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Virgin Hyperloop One Eyes India For Possible High-Speed Routes

Thu, 11/16/2017 - 18:45
India is officially being added to the list of nations that have expressed interest in near-supersonic, tube-based travel. Virgin Hyperloop One "signed agreements with the governments of Maharashtra and Karnataka to begin studying the impact of a hyperloop in the region," reports The Verge. "The feasibility studies have implications for India's giant cities like Mumbai and Bangalore, as well as fast-growing urban centers like Pune and Nagpur." From the report: The agreements are signs that despite its lack of a commercial product or human-ready testing, Virgin Hyperloop One has shown a tenacity for securing agreements with willing government partners. The company recently announced 10 winning submissions in a long-running contest to find what it believes to be the best places to build the first hyperloop routes in the world. Ten teams across five countries (Mexico, India, the United States, the United Kingdom, and Canada) were picked from the original 2,600 submissions, and the routes range in size from about 200 to nearly 700 miles, depending on the location. Virgin Hyperloop One hasn't specified the length of the routes it would build in India -- to be sure, it remains possible that none of these proposed routes get built -- but it did tease some of the possibilities in terms of reduction in travel time. For example, it would take just 14 minutes to travel between Mumbai and the fast-growing city of Pune, a journey that currently takes up to three hours by car. Also, it could look at connecting Nagpur, which is in the easternmost part of Maharashtra, with Mumbai and Pune to vastly improve passenger and freight transportation.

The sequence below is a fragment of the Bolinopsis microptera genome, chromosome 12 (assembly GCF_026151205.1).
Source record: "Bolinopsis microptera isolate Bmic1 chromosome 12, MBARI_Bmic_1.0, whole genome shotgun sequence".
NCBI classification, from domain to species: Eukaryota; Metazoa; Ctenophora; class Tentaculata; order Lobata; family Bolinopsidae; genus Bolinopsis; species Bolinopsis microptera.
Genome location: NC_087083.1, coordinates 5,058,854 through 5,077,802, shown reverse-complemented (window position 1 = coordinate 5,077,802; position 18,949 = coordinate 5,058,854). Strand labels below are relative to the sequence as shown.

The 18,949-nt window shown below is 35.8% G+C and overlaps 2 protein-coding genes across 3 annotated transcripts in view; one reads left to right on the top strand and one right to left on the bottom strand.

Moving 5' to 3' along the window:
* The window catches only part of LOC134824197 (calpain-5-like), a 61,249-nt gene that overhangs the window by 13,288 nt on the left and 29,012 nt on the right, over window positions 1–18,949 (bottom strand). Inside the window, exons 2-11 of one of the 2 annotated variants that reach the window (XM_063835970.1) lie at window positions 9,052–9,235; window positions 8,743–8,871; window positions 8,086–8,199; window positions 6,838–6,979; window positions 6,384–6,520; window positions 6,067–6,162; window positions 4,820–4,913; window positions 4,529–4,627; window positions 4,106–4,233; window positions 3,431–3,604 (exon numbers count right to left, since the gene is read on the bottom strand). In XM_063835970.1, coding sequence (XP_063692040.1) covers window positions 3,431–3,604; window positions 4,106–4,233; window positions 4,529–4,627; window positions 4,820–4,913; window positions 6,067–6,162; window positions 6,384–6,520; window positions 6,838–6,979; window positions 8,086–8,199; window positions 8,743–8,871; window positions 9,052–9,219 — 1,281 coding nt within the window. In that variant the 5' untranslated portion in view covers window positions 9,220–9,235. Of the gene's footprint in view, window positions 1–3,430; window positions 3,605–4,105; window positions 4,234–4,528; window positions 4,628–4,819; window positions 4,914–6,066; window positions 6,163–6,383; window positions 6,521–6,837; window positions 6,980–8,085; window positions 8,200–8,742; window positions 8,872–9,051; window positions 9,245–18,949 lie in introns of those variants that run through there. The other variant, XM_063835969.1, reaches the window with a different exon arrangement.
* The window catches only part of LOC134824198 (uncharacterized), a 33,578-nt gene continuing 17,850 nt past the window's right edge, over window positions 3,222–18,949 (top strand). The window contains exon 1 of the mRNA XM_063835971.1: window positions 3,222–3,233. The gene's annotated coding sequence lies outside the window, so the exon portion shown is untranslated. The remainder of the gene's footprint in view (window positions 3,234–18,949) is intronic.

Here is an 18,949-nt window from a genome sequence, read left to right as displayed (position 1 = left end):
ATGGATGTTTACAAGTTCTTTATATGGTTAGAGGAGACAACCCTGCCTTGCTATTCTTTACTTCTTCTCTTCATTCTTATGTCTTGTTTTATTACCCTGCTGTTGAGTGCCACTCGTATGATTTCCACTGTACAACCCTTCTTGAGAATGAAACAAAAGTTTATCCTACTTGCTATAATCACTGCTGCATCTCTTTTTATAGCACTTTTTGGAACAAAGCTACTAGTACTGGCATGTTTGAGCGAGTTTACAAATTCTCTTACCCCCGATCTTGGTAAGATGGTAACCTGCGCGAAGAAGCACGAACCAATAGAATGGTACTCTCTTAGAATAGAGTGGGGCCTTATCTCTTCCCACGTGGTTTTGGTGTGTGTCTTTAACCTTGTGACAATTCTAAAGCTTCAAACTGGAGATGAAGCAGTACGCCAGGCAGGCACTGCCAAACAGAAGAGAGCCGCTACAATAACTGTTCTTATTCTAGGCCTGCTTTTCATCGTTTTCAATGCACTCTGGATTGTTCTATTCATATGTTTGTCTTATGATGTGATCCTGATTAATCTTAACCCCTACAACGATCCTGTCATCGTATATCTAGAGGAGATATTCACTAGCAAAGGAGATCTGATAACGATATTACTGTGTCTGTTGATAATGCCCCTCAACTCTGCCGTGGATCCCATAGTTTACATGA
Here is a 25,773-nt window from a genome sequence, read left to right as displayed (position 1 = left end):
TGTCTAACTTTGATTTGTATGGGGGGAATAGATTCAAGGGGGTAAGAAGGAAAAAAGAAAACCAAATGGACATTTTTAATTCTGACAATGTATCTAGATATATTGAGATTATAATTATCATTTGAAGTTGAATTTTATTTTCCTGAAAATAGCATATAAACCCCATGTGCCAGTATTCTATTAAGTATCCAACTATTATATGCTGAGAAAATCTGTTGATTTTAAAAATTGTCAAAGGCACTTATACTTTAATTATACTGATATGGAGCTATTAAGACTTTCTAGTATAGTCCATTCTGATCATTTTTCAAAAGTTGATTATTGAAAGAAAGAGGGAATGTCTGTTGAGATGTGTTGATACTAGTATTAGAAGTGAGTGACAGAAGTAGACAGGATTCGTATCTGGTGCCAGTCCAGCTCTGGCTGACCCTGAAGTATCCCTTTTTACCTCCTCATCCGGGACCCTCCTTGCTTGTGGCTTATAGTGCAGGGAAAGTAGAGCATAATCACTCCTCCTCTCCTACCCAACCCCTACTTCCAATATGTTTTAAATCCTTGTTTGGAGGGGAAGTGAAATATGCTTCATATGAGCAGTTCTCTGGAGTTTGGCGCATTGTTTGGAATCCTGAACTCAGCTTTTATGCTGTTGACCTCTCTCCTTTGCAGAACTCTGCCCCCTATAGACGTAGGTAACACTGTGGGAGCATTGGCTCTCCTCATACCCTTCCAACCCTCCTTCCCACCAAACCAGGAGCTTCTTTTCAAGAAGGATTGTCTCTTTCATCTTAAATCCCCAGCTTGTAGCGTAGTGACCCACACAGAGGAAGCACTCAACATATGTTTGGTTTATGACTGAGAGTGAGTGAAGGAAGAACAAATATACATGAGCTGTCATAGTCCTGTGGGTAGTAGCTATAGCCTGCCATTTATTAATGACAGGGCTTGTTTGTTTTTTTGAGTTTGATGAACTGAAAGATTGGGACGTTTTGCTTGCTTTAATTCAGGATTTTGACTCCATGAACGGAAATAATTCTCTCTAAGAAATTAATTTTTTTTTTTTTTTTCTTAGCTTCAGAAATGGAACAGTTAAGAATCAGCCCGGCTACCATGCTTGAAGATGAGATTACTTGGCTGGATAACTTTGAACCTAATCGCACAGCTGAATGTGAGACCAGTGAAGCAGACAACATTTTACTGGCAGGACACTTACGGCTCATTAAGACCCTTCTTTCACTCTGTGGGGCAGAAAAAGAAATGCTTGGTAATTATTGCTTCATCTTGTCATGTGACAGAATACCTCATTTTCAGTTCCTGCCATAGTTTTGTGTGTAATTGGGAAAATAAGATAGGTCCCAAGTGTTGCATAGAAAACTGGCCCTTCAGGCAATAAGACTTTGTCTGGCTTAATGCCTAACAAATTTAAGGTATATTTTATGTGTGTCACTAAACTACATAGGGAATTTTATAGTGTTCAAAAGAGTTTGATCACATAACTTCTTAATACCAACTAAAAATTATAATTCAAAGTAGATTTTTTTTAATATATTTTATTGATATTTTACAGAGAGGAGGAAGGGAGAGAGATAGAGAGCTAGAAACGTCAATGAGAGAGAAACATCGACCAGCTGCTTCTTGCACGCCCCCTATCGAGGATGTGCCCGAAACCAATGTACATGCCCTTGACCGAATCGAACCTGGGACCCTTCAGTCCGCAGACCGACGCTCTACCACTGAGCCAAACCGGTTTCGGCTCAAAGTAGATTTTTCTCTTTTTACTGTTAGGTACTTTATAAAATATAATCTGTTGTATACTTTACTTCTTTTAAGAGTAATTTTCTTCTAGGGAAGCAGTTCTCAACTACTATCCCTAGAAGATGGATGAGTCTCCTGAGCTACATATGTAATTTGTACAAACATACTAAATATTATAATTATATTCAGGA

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FCC Repeals Decades-Old Rules Blocking Broadcast Media Mergers

Thu, 11/16/2017 - 18:03